@Lady_MacBeth96 and @SamBright_Ltd
Those who have tuned-in to the Labour leadership debate in recent weeks will have heard a common refrain from Corbyn supporters: if the party wasn’t fighting Corbyn, it would be holding the government to account – winning seismic victories in Parliament. As the tale goes, Labour showed it could force the Tories to back down over tax credits, and only united under Corbyn would it be able to do the same again.
Yet, those on the other side of Labour’s gargantuan divide know this to be wishful thinking. Labour has not led an iron-fisted charge against savage Tory cuts. Instead, it has merely taken credit for the gallantry of the House of Lords and Tory backbenchers. And when Corbyn hasn’t been able to rely on the success of others, wasted opportunities have littered his premiership.
Junior Doctors’ Strikes
Corbyn has a unique attitude towards PMQs – highlighted by VICE’s recent fly-on-the-wall documentary. The Labour leader held back from embarrassing the government over the resignation of Iain Duncan Smith because it “wasn’t his place”.
Likewise, the first all-out strike in the history of the NHS, on 26th April, was not mentioned in the subsequent Prime Minister’s Questions by a single MP. Corbyn raised education, the economy, and child poverty, but failed to criticise the government’s atrocious handling of the junior doctors' strikes.
Labour’s presence was almost non-existent outside social media and a smattering of street protests. Corbyn and Shadow Chancellor John McDonnell joined a demo through Whitehall, to show their solidarity with the strikers, but their message was ambiguous, saying that, “The government has an opportunity to settle this. They should get on and do so”.
Junior doctors represent approximately a third of the medical workforce and an all-out strike was supported by 57% of the public, despite 13,000 operations and more than 100,000 appointments having to be postponed. This was a palpable opportunity for Labour to oppose a bungled Tory policy and stand on the side of public sector workers. Instead, the party was marginalised from the debate, and gained no political capital from its outcome.
“I did all I could” was the response of Corbyn after he was heckled by a frustrated Remain campaigner in the wake of the EU referendum result.
Many in the Labour Party felt let-down by Corbyn’s half-hearted efforts to keep Britain in the EU. By refusing to share a platform with Tory politicians, it seemed as though the Labour leader was prioritising his own political loathing above the national interest.
Even if Corbyn had campaigned with passion and vigour for Britain to remain in the EU, the result may not have changed. But a more forceful, energetic campaign would surely have provided the impetus for party unity. If Labour MPs were encouraged to stand side-by-side with their leader, preaching the same philosophies, a party split could have been throttled. In actuality, Corbyn’s office allegedly ignored speaking invitations from Labour MPs, and the party is more divided than ever before.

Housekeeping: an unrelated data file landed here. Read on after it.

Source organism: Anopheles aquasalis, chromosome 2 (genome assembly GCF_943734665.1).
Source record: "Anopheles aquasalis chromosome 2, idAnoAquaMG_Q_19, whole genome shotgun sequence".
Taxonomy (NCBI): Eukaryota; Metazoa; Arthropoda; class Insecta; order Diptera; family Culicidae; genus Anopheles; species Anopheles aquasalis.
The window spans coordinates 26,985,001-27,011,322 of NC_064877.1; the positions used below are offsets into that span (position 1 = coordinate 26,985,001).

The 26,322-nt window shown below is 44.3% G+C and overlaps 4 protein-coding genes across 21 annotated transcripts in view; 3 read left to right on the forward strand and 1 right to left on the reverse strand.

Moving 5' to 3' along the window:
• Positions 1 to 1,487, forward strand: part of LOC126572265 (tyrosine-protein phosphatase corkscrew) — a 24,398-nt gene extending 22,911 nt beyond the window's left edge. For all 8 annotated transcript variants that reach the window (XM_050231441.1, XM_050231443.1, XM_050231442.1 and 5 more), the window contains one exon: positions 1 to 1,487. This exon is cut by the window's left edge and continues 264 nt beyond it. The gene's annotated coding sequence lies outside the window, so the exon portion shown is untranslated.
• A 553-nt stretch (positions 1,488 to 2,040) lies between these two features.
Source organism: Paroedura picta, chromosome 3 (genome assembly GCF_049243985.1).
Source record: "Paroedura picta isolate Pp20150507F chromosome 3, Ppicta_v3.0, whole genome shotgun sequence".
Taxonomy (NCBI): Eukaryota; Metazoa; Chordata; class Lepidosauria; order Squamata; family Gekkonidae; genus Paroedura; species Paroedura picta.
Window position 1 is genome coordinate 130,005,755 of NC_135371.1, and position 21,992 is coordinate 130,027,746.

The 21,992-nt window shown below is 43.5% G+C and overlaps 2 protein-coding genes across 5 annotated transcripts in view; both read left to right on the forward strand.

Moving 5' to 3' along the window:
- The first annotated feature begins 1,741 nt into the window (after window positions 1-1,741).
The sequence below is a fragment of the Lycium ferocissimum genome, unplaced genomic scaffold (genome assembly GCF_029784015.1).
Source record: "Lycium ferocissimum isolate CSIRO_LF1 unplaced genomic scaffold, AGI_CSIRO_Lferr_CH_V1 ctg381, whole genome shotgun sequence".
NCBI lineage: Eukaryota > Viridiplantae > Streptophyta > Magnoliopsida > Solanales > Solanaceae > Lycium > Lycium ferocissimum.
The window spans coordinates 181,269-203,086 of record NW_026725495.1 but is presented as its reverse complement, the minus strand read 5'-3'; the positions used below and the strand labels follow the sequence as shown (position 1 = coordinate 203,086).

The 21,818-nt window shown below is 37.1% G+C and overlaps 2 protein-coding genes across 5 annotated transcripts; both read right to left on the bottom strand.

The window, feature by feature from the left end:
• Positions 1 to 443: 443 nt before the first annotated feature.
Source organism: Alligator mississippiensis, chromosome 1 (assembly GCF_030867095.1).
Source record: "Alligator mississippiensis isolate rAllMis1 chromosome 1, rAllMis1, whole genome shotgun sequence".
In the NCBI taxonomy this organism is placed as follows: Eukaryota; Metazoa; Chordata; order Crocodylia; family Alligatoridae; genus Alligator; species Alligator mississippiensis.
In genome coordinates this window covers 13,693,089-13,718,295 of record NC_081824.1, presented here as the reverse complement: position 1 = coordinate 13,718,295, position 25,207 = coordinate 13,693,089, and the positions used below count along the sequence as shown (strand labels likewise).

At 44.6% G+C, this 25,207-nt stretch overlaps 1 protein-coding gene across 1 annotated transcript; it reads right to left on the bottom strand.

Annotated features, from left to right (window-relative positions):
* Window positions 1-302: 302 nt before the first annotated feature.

Whilst Corbyn has made good use of social media during the past two leadership elections, his icy attitude towards the broadcast media will surely backfire at a general election. Indeed Labour’s polling is calamitous amongst older voters, who rely on traditional sources of news.
When a general election is called, and if he is still leader, Corbyn will be pitching to a mass audience of 50 million – not a rally of 50,000 nor a membership of 500,000. This will involve using the media – in all its forms – to get Labour’s message across.
Corbyn has inspired those within his self-constructed echo chamber, while the nation remains sceptical. Theresa May comfortably beats Corbyn in every head-to-head poll, and even Labour voters believe she would make a better Prime Minister. Corbyn’s allies have accused the mainstream media of being one-sided, but unless they are willing to appear on the evening news and defend his policies, they are equally to blame.
Labour had an opportunity to reform its image following the gaffe-ridden Miliband years. The party is now stuck in a social media bubble; one that will surely soon burst.
Black Lives Matter
If Labour seeks to represent a genuine alternative to the status quo, then it should focus on those who are disproportionately affected by inequality and destitution. Black people are far more likely to be living in overcrowded housing, and to be subject to in poverty in general. According to the Institute of Race Relations, as of March 2015, while 5% of white people in Britain were unemployed, the figure for black people was 13%.
This issue is rarely discussed in any detail, but it epitomises the vastly unfair and unequal outcomes of people in British society. The Black Lives Matter movement staged several marches across the capital in July, but Labour remained remarkably quiet on the issue. For Corbyn’s message of redistribution and equality to resonate with the public, he must redefine how people view the debate. Without engaging with the most powerful examples of discrimination in our society, there is no way an electorate educated in the glory of the free market will embrace a radical alternative.